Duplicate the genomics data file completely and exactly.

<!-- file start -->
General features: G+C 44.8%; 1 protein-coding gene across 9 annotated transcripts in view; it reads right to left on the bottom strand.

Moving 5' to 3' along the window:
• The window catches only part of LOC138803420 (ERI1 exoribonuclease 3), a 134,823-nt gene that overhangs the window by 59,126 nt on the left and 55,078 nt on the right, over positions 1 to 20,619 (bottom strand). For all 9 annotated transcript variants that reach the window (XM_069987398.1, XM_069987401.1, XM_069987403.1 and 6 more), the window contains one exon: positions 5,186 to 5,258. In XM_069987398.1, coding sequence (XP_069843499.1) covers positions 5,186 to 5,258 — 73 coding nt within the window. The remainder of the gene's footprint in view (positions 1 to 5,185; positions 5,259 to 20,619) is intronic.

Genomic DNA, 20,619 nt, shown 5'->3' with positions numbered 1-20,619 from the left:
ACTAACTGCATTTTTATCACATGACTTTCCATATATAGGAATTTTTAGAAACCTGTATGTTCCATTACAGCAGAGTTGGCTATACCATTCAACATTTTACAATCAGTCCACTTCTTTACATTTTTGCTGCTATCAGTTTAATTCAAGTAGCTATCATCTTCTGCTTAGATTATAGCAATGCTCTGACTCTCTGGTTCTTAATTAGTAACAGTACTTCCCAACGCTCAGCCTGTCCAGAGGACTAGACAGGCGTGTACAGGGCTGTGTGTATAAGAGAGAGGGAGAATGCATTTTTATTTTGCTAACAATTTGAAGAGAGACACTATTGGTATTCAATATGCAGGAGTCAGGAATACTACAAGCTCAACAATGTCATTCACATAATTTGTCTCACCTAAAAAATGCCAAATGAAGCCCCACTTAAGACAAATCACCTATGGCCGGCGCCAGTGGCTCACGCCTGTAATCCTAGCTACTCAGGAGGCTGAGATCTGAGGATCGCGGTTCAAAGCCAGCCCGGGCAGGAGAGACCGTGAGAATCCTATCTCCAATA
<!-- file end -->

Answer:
General features: G+C 44.8%; 1 protein-coding gene across 9 annotated transcripts in view; it reads right to left on the bottom strand.

Moving 5' to 3' along the window:
• The window catches only part of LOC138803420 (ERI1 exoribonuclease 3), a 134,823-nt gene that overhangs the window by 59,126 nt on the left and 55,078 nt on the right, over positions 1 to 20,619 (bottom strand). For all 9 annotated transcript variants that reach the window (XM_069987398.1, XM_069987401.1, XM_069987403.1 and 6 more), the window contains one exon: positions 5,186 to 5,258. In XM_069987398.1, coding sequence (XP_069843499.1) covers positions 5,186 to 5,258 — 73 coding nt within the window. The remainder of the gene's footprint in view (positions 1 to 5,185; positions 5,259 to 20,619) is intronic.

Genomic DNA, 20,619 nt, shown 5'->3' with positions numbered 1-20,619 from the left:
ACTAACTGCATTTTTATCACATGACTTTCCATATATAGGAATTTTTAGAAACCTGTATGTTCCATTACAGCAGAGTTGGCTATACCATTCAACATTTTACAATCAGTCCACTTCTTTACATTTTTGCTGCTATCAGTTTAATTCAAGTAGCTATCATCTTCTGCTTAGATTATAGCAATGCTCTGACTCTCTGGTTCTTAATTAGTAACAGTACTTCCCAACGCTCAGCCTGTCCAGAGGACTAGACAGGCGTGTACAGGGCTGTGTGTATAAGAGAGAGGGAGAATGCATTTTTATTTTGCTAACAATTTGAAGAGAGACACTATTGGTATTCAATATGCAGGAGTCAGGAATACTACAAGCTCAACAATGTCATTCACATAATTTGTCTCACCTAAAAAATGCCAAATGAAGCCCCACTTAAGACAAATCACCTATGGCCGGCGCCAGTGGCTCACGCCTGTAATCCTAGCTACTCAGGAGGCTGAGATCTGAGGATCGCGGTTCAAAGCCAGCCCGGGCAGGAGAGACCGTGAGAATCCTATCTCCAATA